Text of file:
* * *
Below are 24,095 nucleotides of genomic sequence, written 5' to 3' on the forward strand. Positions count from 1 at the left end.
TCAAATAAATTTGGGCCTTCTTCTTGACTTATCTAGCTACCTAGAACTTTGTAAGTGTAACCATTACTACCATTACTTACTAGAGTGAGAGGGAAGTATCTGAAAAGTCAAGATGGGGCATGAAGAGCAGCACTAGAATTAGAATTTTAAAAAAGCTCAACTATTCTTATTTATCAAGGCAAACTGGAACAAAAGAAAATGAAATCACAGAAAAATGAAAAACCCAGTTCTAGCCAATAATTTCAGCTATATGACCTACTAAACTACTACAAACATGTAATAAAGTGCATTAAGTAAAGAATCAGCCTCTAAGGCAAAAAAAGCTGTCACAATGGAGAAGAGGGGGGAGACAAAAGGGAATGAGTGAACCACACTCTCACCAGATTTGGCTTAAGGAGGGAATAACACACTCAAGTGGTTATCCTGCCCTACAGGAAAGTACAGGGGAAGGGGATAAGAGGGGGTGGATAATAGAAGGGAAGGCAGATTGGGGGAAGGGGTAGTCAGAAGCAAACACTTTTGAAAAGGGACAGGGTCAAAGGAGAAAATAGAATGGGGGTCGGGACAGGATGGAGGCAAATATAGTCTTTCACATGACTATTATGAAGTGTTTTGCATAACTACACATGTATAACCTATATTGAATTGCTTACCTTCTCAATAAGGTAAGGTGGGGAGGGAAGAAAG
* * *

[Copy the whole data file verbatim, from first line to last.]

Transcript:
Below are 24,095 nucleotides of genomic sequence, written 5' to 3' on the forward strand. Positions count from 1 at the left end.
TCAAATAAATTTGGGCCTTCTTCTTGACTTATCTAGCTACCTAGAACTTTGTAAGTGTAACCATTACTACCATTACTTACTAGAGTGAGAGGGAAGTATCTGAAAAGTCAAGATGGGGCATGAAGAGCAGCACTAGAATTAGAATTTTAAAAAAGCTCAACTATTCTTATTTATCAAGGCAAACTGGAACAAAAGAAAATGAAATCACAGAAAAATGAAAAACCCAGTTCTAGCCAATAATTTCAGCTATATGACCTACTAAACTACTACAAACATGTAATAAAGTGCATTAAGTAAAGAATCAGCCTCTAAGGCAAAAAAAGCTGTCACAATGGAGAAGAGGGGGGAGACAAAAGGGAATGAGTGAACCACACTCTCACCAGATTTGGCTTAAGGAGGGAATAACACACTCAAGTGGTTATCCTGCCCTACAGGAAAGTACAGGGGAAGGGGATAAGAGGGGGTGGATAATAGAAGGGAAGGCAGATTGGGGGAAGGGGTAGTCAGAAGCAAACACTTTTGAAAAGGGACAGGGTCAAAGGAGAAAATAGAATGGGGGTCGGGACAGGATGGAGGCAAATATAGTCTTTCACATGACTATTATGAAGTGTTTTGCATAACTACACATGTATAACCTATATTGAATTGCTTACCTTCTCAATAAGGTAAGGTGGGGAGGGAAGAAAG